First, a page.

One shortcoming of the desegregation plan was the lack of a plan for lunchtime. In addition, many people balked about how quickly the Superintendent was moving to implement an early version of a culturally responsive curriculum and a professional development program for teachers. To give some perspective on the level of interest, a School Board election in April 1970 drew more than 26,000 voters, far in excess of the 3,000 who typically turned out for such elections.
A 1972 report prepared by District 65 Superintendent Gregory Coffin and updated by Superintendent Joseph B. Porter, said the plan was not “totally fair.” The report said, however, “We were pragmatic, and to work in this case meant to be acceptable by the Board and the Community.”
School Closings in the 1970s
In the 1970s, District 65 was faced with a declining student enrollment, and the School Board closed seven schools.
In September 1976, the District implemented a plan under which College Hill, Miller, and Noyes Schools were closed. In addition, Skiles Middle School was closed as an attendance-area school and turned into a magnet school serving grades 6-8.
The District approved a second school closing plan in early 1979. Under this plan, the Board decided to close Timber Ridge, Central and Kingsley schools and to transfer the King Lab School program to join the magnet school program for grades 6-8 that had been started at Skiles Middle school, now known as King Arts.
Thus, the old Foster School building would no longer be used as a magnet school.
Because the old Foster School building would no longer be used for a magnet school, many African American leaders urged that a neighborhood school be reestablished in the building. Options included closing Willard or Orrington schools and busing white children from those areas to a reestablished Foster School.
Instead, the Board decided to permanently close Foster School. Board members said that closing Willard or Orrington schools would have necessitated a more dramatic restructuring of attendance areas than closing Foster School because Foster school had not been used as an attendance-area school since 1967. In addition, reopening Foster School would have required two more school buses than the adopted plan.
On May 11, 1979, the Evanston Human Relations Commission issued a report. By closing Foster School, the report said, the District eliminated “a primary key-stone of Community integrity” that would leave “West-Central Evanston in a precarious and vulnerable position.” It would also eliminate any possibility for children in that area to walk to school and continue to place an “overwhelming burden of busing” on those children to desegregate Lincolnwood, Orrington and Willard schools.”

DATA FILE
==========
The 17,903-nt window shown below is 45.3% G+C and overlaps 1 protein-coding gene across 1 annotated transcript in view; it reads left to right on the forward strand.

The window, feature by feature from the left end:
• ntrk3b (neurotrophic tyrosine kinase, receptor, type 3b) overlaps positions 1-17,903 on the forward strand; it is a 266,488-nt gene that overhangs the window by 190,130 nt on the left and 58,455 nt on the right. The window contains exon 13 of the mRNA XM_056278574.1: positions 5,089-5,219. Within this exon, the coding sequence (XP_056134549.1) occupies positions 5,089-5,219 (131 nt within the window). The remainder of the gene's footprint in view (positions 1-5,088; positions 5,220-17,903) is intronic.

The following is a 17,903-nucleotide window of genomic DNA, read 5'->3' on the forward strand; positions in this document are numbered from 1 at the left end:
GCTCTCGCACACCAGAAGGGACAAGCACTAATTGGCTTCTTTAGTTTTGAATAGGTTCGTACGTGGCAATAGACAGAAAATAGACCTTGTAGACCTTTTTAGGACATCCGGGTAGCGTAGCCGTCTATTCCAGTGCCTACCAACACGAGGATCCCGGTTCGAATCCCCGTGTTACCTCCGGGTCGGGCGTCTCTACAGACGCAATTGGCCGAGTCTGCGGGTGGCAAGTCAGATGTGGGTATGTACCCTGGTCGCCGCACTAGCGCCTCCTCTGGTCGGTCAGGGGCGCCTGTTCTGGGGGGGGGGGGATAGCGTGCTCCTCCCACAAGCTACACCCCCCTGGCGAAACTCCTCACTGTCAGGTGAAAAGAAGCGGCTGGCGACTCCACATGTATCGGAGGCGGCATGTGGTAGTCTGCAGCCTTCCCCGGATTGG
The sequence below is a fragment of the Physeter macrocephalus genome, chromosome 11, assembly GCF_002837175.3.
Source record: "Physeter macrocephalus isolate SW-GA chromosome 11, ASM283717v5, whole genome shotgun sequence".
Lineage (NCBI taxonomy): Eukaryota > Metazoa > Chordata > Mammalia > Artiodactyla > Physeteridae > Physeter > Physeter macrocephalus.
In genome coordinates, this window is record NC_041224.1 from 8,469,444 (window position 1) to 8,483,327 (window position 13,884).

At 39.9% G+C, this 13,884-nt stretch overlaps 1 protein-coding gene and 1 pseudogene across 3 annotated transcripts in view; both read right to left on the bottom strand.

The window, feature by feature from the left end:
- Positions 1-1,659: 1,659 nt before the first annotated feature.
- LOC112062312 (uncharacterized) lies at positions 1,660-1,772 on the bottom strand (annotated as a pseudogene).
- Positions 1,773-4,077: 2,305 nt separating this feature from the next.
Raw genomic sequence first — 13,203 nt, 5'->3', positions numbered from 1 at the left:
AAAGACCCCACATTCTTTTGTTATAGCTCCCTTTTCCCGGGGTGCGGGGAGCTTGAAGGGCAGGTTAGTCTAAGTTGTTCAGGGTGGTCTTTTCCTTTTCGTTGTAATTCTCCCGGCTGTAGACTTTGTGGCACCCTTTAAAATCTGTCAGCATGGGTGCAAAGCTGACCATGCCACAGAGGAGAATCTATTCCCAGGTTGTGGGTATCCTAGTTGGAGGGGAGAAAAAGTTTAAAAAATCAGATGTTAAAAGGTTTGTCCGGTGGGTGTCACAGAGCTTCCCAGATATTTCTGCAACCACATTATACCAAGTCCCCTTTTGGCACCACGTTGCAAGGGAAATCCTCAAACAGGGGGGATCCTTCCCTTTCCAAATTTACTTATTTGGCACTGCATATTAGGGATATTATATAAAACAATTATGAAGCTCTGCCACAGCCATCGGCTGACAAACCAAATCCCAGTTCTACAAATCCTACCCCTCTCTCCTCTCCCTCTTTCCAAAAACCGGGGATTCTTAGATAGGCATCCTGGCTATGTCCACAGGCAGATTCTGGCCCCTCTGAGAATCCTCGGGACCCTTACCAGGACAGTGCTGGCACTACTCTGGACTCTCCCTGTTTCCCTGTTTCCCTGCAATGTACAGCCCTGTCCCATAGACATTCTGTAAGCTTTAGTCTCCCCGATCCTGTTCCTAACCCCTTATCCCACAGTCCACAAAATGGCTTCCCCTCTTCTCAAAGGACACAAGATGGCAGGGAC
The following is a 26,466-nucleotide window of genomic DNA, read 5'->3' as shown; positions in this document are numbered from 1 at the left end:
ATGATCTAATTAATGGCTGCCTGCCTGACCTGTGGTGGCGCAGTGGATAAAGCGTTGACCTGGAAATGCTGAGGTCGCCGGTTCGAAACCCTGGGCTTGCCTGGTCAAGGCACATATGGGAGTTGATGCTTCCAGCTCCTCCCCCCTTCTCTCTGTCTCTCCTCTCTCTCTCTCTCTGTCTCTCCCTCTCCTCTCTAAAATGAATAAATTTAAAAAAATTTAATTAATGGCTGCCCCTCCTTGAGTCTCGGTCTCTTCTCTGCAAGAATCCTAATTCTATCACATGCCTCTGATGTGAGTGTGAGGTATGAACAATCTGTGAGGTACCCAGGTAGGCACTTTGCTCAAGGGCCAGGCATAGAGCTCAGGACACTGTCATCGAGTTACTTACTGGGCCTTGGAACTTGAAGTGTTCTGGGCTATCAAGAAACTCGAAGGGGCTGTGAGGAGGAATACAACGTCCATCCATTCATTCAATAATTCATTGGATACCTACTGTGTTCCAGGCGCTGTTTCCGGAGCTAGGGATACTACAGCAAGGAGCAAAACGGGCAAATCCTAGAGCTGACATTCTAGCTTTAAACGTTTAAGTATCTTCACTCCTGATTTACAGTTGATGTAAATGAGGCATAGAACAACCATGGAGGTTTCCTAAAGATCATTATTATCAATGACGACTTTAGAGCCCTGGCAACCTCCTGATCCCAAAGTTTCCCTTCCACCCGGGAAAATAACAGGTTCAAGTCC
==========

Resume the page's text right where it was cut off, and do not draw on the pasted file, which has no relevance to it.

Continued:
Black leaders were upset that Black children had to bear the burden of integration. Being bused to another neighborhood for school also made it difficult for parents to actively participate in the school and in their child’s education.
In the early 1990s, as enrollment increased, Kingsley and Timber Ridge schools were reopened, Timber Ridge (now known as Bessie Rhodes) as a magnet school. The Foster School building had been sold to Family Focus.
Past Efforts to Address the Issue
Over the years, several District 65 committees and the School Board itself have recognized there was an inequity.
On May 5, 1992, the District’s Long Range Planning Committee presented a report that urged the Board to adopt a goal to close the achievement gap over a 10-year period, and it proposed strategies to do so. The LRPC also recommended a long-range plan to racially balance the schools. One recommendation was that any newly constructed school should be located in the Fifth Ward west of Green Bay Road.
Ten years later, in 2002, the administration proposed leasing space from Family Focus and establishing a K-3 school at the Weissbourd-Holmes Family Focus building (the old Foster School building). On Feb. 18, 2003, six members of the Board said the District could not afford to establish and operate the school.
After that, the Board decided to allocate 20% of new admissions in Timber Ridge (now Bessie Rhodes) magnet school to students in the area surrounding the old Foster School, and to allocate 20% of new admissions in King Lab to students who lived within safe walking distance of that school. This was done to address, in part, the lack of a neighborhood school in the Fifth Ward.
In 2011, the School Board approved a referendum that asked the community to approve a new school in the Fifth Ward and to provide funding for the school and technology in the classrooms. The referendum failed in a March 2012 election, with 8,020 persons (54.79 %) voting against the referendum and 6,619 (45.21 %) in support.
A citizens committee is currently proposing to establish a school in the Fifth Ward as a means of reparations. An article on this proposal is available here.
The 60% Guideline and Racial Balancing
After the District desegregated its schools in 1967, it used various guidelines to racially its schools. Some were based on guidelines established by the State. In 1985, the District adopted the 60% guideline, which took into account the State’s guidance, and provided that “no defined racial group shall exceed 60% of a school population.”